Marshall McLuhan, the controversial media guru, once said the lightbulb, while a medium, had no content. McLuhan passed away long before LEDs were tenable for lighting, and I suspect he would have rephrased his statement in view of LED applications today. LEDs arranged in low-resolution media façades for architecture certainly has content. Luminous surfaces composed of these sources have content, and the illuminated becomes illuminating. Why light a surface if that surface can become luminous? People already make a living generating such media displays, and the advent of LEDs drives even more possibilities for such types of large-scale communication. From building façades that reveal occupancy through color and dynamics to interior surfaces that react to the presence of a person or object, these emerging applications are not quite indicators or illumination but something altogether different than what has come before.
PROMETHEUS' LIGHT UNBOUND Architectural lighting is beginning to warm to LEDs. There are already numerous installation examples and many notions to explore. The play of light across a surface, such as the sky or water, can be replicated. This includes the atmosphere of moonlight, starlight, and the use of subtle colors rather than circumnavigating a color gamut. Buildings provide a canvas of possibilities when you are offered a palette of infinite variety. The dimension of lighting control has increased both spatially and in time.
Clues to these new architectural, lighting, and spatial directions often are found in the work of artists who explore light—James Turrell, the late Dan Flavin, Leo Villareal, and others. SmithGroup's Northwest Airlines McNamara Terminal at Detroit's Metro Airport (See “Terminal Bliss,” Architectural Lighting Jan/Feb 2003, p. 10–11) and Skidmore Owings Merrill's Condé Nast cafeteria (See “Condé Nast Cafeteria,” Architectural Lighting July/Aug 2008, p. 44–45), embed and imbue the walls and ceilings of the respective spaces, creating atmosphere and drama using only LED sources. Another example is the dramatic dining room of a Mexico City residence with floors as luminous surfaces. Then there is Los Angles–based design firm Electroland's interactive luminous space atop Rockefeller Center in New York City. Some designers take exterior façades to the point of a “Blade Runner” milieu; life imitates art. All of these and many more examples stretch and extend the use of lighting in architectural spaces. Artists, designers, and architects are not bound by convention in illumination and are exploring new applications and creating new content for this light source.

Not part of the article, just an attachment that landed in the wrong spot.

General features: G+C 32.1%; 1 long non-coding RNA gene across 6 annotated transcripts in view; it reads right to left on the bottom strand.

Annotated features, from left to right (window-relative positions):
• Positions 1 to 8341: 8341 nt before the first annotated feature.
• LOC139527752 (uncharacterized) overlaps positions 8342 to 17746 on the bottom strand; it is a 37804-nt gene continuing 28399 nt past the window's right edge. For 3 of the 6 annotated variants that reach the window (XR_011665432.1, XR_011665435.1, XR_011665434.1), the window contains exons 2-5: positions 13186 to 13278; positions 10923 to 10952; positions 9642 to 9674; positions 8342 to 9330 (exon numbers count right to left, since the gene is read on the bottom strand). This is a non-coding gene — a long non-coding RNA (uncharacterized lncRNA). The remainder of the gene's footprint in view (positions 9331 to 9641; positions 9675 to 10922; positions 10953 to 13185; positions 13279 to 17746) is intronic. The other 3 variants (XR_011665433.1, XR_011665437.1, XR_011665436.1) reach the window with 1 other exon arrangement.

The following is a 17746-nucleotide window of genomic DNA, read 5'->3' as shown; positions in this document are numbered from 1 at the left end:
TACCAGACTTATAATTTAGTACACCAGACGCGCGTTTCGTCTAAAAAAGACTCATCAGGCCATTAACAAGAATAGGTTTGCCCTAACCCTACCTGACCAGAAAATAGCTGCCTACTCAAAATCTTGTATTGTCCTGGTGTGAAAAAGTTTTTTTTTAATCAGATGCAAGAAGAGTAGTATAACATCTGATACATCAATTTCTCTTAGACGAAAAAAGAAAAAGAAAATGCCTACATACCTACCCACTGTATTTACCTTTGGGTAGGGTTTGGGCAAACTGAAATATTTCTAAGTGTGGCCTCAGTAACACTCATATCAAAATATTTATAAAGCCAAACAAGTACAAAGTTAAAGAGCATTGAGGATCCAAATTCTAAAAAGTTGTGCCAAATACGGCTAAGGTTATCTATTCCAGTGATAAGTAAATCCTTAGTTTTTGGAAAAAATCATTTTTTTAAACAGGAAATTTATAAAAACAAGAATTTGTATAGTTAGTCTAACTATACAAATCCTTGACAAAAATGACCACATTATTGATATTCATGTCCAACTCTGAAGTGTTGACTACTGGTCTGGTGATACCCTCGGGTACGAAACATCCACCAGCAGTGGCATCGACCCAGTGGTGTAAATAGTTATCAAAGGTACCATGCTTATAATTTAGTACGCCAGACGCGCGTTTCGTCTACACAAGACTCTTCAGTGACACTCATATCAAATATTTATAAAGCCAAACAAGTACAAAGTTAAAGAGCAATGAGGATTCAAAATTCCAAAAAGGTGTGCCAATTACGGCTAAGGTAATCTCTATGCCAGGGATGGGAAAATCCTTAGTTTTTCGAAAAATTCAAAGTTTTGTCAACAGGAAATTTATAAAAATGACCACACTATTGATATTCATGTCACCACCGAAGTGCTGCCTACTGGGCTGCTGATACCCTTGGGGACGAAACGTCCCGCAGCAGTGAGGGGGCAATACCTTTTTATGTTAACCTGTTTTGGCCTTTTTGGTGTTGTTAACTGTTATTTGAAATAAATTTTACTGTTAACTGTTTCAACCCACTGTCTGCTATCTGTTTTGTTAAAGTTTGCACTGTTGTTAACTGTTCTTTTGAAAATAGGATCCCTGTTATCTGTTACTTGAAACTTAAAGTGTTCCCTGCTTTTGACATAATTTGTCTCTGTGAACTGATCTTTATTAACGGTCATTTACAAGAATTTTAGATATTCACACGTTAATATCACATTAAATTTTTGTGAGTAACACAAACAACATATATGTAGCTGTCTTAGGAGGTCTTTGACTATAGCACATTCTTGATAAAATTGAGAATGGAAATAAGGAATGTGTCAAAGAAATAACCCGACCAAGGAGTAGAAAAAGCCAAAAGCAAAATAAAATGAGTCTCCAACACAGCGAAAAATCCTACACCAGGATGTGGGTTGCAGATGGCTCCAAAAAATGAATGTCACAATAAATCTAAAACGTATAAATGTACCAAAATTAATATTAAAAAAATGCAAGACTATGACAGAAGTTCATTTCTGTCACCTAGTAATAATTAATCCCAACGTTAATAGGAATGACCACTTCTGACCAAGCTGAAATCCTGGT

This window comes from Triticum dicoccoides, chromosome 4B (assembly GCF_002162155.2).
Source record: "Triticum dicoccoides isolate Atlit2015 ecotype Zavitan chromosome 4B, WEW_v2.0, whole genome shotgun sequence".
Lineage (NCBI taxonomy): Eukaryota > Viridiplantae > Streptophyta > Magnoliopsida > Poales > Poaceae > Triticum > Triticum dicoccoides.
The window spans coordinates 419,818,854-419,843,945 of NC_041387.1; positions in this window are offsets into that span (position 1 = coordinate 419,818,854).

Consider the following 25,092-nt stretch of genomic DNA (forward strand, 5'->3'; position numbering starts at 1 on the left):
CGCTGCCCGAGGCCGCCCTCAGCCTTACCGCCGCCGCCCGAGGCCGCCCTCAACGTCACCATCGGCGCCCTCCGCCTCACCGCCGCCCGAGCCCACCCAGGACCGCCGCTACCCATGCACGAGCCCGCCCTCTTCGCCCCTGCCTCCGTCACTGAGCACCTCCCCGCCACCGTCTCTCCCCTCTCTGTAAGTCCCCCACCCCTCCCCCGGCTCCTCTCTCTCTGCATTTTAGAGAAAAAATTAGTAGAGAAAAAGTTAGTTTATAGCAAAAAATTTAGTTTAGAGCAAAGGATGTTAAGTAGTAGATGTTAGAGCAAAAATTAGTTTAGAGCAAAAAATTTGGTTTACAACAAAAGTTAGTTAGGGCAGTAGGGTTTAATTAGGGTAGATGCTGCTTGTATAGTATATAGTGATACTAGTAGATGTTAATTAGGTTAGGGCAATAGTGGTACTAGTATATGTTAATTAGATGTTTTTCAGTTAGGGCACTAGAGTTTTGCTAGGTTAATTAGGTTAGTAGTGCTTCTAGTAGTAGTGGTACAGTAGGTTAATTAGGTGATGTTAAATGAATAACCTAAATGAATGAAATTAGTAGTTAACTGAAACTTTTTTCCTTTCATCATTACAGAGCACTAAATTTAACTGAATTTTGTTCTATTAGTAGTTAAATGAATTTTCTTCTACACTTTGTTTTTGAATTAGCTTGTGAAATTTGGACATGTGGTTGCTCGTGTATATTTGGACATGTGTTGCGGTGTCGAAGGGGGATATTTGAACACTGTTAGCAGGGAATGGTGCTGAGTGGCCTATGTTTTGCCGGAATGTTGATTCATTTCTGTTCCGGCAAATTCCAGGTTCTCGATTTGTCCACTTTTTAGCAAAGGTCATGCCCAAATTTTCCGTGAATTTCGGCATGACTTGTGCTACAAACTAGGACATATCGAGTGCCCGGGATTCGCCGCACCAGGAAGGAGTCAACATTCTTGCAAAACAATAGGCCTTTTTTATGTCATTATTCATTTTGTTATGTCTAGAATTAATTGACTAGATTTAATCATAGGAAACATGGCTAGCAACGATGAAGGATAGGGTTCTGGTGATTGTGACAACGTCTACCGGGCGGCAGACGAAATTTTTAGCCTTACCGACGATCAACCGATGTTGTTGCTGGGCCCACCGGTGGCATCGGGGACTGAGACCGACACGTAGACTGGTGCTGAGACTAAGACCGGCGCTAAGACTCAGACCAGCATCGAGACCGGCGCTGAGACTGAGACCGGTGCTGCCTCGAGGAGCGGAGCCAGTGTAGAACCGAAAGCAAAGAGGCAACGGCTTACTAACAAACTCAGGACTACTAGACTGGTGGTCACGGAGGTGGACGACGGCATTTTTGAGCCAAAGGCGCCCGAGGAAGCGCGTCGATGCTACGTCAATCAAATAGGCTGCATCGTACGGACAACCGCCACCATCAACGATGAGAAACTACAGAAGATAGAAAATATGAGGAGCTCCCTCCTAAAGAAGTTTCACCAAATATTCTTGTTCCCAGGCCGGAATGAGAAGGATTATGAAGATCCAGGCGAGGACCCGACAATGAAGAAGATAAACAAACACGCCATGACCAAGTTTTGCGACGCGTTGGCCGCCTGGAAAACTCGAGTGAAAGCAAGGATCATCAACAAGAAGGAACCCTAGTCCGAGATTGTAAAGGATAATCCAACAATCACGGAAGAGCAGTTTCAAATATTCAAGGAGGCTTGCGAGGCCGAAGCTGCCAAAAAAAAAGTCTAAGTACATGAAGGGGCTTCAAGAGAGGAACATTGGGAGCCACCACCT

Like any new technology, architects and lighting designers may learn much from an industry and application other than their own. One such example is automotive lighting. Automotive designers have reimagined vehicle design around LED capabilities. LEDs have been used in cars for several years, first as replacement for some indicators such as brake lamps, and more recently as novel forms of branding. Small size, geometry, and high luminance have impacted shape and surface, even style to an extent, as light is deconstructed into smaller pieces that combine to make a consolidated beam.
DIMENSIONAL LIGHT Unlike the ear, which can discriminate between elements of sound, the eye integrates and cannot distinguish the fundamental pieces of the composite whole. When the options are limited to red, green, and blue, which can make a tolerable white upon a white surface, too often the solution is to use those colors or to circumnavigate the boundary of the lighting gamut producing the “color wash” or “chasing rainbow” effects.
As a result, a “Kodachrome” period of architectural light may be upon us, although there are more than a few colors of light and there is an equal infinity of white light and subtler palettes. We now have the capability of replicating sunlight through the passage of the day, and we can create textures, forms, and shapes of light that were never before possible. This includes virtual skylights and windows, and luminous surfaces that are the new stained glass—a glass that is rich and varied not only spatially, but also temporally.